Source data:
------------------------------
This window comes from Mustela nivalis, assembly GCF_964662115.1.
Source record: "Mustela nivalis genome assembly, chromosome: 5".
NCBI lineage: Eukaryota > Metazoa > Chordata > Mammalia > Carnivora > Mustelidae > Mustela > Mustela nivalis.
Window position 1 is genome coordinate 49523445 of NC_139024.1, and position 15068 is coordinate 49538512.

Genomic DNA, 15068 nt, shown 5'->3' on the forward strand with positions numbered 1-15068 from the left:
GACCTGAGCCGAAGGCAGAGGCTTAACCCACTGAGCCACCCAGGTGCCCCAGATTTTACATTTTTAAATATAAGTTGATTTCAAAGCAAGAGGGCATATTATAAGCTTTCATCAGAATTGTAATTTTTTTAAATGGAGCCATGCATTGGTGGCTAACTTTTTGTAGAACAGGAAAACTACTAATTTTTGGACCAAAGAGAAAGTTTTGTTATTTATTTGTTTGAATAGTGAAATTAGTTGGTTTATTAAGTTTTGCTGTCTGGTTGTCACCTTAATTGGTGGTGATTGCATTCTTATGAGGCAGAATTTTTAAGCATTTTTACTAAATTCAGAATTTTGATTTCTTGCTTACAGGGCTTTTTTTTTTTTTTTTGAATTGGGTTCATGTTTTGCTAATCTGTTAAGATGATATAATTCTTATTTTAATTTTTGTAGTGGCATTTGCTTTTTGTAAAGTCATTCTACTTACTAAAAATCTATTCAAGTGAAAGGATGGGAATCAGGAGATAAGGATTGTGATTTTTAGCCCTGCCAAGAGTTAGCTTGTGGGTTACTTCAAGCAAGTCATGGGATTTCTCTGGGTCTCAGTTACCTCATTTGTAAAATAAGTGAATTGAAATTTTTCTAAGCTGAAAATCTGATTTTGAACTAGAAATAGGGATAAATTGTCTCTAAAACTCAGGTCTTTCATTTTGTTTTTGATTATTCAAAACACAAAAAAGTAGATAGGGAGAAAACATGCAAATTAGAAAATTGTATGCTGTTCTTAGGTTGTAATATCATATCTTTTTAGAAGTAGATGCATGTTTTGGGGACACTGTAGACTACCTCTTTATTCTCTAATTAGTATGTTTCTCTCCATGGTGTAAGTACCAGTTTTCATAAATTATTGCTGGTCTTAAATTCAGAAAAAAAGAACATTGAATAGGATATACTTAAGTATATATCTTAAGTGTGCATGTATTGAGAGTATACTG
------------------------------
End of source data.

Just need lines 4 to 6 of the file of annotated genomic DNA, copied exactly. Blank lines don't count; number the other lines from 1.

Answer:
Window position 1 is genome coordinate 49523445 of NC_139024.1, and position 15068 is coordinate 49538512.

Genomic DNA, 15068 nt, shown 5'->3' on the forward strand with positions numbered 1-15068 from the left:
GACCTGAGCCGAAGGCAGAGGCTTAACCCACTGAGCCACCCAGGTGCCCCAGATTTTACATTTTTAAATATAAGTTGATTTCAAAGCAAGAGGGCATATTATAAGCTTTCATCAGAATTGTAATTTTTTTAAATGGAGCCATGCATTGGTGGCTAACTTTTTGTAGAACAGGAAAACTACTAATTTTTGGACCAAAGAGAAAGTTTTGTTATTTATTTGTTTGAATAGTGAAATTAGTTGGTTTATTAAGTTTTGCTGTCTGGTTGTCACCTTAATTGGTGGTGATTGCATTCTTATGAGGCAGAATTTTTAAGCATTTTTACTAAATTCAGAATTTTGATTTCTTGCTTACAGGGCTTTTTTTTTTTTTTTTGAATTGGGTTCATGTTTTGCTAATCTGTTAAGATGATATAATTCTTATTTTAATTTTTGTAGTGGCATTTGCTTTTTGTAAAGTCATTCTACTTACTAAAAATCTATTCAAGTGAAAGGATGGGAATCAGGAGATAAGGATTGTGATTTTTAGCCCTGCCAAGAGTTAGCTTGTGGGTTACTTCAAGCAAGTCATGGGATTTCTCTGGGTCTCAGTTACCTCATTTGTAAAATAAGTGAATTGAAATTTTTCTAAGCTGAAAATCTGATTTTGAACTAGAAATAGGGATAAATTGTCTCTAAAACTCAGGTCTTTCATTTTGTTTTTGATTATTCAAAACACAAAAAAGTAGATAGGGAGAAAACATGCAAATTAGAAAATTGTATGCTGTTCTTAGGTTGTAATATCATATCTTTTTAGAAGTAGATGCATGTTTTGGGGACACTGTAGACTACCTCTTTATTCTCTAATTAGTATGTTTCTCTCCATGGTGTAAGTACCAGTTTTCATAAATTATTGCTGGTCTTAAATTCAGAAAAAAAGAACATTGAATAGGATATACTTAAGTATATATCTTAAGTGTGCATGTATTGAGAGTATACTG